WASHINGTON — Federal prosecutors on Monday rested their case against the first Capitol attack defendant to go to trial, telling jurors during closing arguments that Guy Reffitt of Texas was “ecstatic about what he did” when he tried to storm the Capitol while armed on Jan. 6.
Reffitt was the first Capitol attack defendant to take his case to trial out of hundreds of defendants who have been charged. Prosecutors, quoting Reffitt, argued that the Texas man “lit the match” at the Capitol during the attack, and relied upon testimony from Reffitt’s son (who tipped off the FBI about his father before the attack) and Reffitt’s friend (who brought a weapon to the Capitol and testified with immunity).
Assistant U.S. Attorney Risa Berkower, a federal prosecutor on Reffitt’s case, told jurors that Reffitt “wouldn’t stop” and “lit the fire that allowed the mob to push up the stairs and into the building.”
Reffitt, allegedly armed with a handgun, pushed to the front of the mob and confronted officers, Berkower said. “Every time he advanced, the crowd advanced,” Berkower said. “You saw him lead the crowd.”
Berkower pointed to evidence of Reffitt’s activities before, during, and after the Jan. 6 attack, including bragging to his own family about his actions when he returned home.
“He was ecstatic about what he did, about what the mob did,” Berkower said. “Back home in Texas, he thought he has gotten away with it.”
Reffitt chose not to testify in his case, and his attorney presented little proactive defense of his client. In opening arguments, he portrayed his client as a blowhard who bragged about his behavior.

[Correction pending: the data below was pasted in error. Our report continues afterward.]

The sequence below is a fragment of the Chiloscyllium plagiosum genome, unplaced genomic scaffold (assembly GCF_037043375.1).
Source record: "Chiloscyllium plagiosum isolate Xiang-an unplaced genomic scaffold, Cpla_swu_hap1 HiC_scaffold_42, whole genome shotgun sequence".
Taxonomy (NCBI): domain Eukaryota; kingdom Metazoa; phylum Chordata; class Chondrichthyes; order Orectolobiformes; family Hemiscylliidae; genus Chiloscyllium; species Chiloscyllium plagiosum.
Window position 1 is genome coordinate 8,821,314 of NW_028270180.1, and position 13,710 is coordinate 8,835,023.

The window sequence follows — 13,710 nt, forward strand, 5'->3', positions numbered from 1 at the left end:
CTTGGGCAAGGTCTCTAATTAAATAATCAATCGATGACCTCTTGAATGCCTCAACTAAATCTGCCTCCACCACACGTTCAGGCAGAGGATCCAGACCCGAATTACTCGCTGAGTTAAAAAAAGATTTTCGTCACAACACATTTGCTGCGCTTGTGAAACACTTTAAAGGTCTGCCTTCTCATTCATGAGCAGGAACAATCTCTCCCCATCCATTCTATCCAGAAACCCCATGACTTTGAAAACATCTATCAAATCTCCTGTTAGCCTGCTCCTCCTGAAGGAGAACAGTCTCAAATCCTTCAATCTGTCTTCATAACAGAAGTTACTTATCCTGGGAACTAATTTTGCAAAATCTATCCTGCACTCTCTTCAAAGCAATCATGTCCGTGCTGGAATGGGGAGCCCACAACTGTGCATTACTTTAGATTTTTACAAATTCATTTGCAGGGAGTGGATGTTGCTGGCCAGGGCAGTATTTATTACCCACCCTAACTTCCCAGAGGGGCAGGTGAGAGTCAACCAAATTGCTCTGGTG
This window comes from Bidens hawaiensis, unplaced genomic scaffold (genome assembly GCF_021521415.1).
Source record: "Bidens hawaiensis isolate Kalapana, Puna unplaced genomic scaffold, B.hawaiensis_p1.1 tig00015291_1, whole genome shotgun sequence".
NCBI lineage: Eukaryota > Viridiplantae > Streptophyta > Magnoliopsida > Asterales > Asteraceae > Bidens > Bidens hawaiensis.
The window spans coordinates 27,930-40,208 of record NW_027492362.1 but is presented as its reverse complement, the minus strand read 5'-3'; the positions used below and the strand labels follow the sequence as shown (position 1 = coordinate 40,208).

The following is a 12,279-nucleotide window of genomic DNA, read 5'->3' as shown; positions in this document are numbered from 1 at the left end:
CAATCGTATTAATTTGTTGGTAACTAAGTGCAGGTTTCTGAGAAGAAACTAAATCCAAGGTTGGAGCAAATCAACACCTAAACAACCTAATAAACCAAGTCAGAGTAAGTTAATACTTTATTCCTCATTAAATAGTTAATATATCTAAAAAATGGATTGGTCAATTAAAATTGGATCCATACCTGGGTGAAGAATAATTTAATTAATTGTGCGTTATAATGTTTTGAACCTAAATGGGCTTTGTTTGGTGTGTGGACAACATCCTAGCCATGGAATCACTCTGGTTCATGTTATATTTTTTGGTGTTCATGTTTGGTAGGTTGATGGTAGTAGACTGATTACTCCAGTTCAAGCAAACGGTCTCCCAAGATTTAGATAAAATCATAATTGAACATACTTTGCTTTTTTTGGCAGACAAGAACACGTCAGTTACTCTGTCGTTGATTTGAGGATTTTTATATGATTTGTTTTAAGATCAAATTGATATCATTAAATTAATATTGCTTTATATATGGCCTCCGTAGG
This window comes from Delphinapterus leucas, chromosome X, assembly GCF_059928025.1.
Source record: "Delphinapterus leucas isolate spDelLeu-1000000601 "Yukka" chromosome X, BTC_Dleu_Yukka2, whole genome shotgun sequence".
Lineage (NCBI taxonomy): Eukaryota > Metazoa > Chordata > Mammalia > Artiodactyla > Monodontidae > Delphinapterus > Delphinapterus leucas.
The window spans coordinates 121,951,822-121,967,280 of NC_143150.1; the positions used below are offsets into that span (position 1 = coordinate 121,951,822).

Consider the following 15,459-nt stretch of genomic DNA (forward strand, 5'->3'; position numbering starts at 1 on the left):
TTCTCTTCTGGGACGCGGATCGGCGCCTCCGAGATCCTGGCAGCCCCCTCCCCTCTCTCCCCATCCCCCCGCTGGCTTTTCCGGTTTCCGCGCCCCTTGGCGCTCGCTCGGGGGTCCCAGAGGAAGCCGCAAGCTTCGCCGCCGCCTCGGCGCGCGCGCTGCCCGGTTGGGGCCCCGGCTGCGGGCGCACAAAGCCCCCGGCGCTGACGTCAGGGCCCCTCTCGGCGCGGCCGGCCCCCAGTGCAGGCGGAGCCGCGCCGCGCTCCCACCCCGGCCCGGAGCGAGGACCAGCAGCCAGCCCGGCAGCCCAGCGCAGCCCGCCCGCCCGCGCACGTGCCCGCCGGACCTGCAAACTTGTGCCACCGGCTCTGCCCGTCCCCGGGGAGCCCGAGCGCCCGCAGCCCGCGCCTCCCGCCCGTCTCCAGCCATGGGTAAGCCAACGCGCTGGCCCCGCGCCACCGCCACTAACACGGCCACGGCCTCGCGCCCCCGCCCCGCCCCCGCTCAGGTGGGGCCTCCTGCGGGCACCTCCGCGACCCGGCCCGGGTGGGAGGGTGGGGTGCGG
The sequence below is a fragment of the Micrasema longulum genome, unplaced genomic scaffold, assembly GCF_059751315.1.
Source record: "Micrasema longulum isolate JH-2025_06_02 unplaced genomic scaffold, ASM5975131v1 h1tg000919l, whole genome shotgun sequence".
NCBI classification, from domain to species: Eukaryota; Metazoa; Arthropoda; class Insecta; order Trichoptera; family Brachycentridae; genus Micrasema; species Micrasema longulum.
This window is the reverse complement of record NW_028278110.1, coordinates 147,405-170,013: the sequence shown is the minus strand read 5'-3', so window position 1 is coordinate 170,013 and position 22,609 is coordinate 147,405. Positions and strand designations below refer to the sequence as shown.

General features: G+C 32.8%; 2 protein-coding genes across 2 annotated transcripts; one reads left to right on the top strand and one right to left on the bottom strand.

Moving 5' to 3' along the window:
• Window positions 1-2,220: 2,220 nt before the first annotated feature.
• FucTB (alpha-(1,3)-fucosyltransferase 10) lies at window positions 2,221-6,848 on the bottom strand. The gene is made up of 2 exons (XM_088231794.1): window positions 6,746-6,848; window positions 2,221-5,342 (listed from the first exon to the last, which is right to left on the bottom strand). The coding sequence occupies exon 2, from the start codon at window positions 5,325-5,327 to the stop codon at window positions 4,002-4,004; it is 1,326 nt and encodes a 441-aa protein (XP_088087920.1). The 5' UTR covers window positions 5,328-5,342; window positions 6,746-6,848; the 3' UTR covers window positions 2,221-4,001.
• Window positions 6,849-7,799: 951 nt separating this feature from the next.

Reffitt faces several charges, including transporting a rifle and semi-automatic handgun intended to be used in furtherance of a civil disorder, obstruction of an official proceeding, and entering and remaining on restricted grounds with a deadly or dangerous weapon.
William Welch, Reffitt’s attorney, told the jury during closing arguments they “should find my client guilty” of a misdemeanor charge, but that there’s not enough evidence to find him guilty on the felony counts. He said there was reason to doubt Reffitt’s son’s testimony because of the media attention he’s received, as well as Reffitt’s friend’s testimony because he was granted immunity.
The government presented a lot of evidence of Reffitt saying that he was armed when the attempted to enter the Capitol building. Reffitt was a member of the Texas Three Percenters, and exchanged numerous messages about Jan. 6 both before and after the attack. On Jan. 6, he also recorded himself talking about his plans to drag Nancy Pelosi out of the Capitol by her heels. His friend, testifying under an immunity agreement, testified that they were both armed on Jan. 6. And afterwards, in a Zoom meeting Reffitt recorded, Reffitt admitted that he had his “.40” on his side when he attempted to storm the building. He also bragged about his exploits during discussions with his family, which were recorded by his son.
The government also presented a photo of Reffitt’s holstered gun on his nightstand, sitting next to two empty bottles of Corona and under Reffitt’s camouflage Trump hat.
The jury is expected to begin deliberating the case Tuesday morning.
More than 750 people have been arrested in connection with the Jan. 6 attack. More than 2,500 people are believed to have committed chargeable criminal acts on Jan. 6, either by unlawfully entering the Capitol building itself or committing violent crimes outside. Over 200 people have pleaded guilty so far, largely to misdemeanor offenses. Robert Scott Palmer, a Florida man who attacked officers with a fire extinguisher, is serving the longest Jan. 6 sentence to date: more than five years in federal prison.
Ryan J. Reilly is a Justice reporter for NBC News.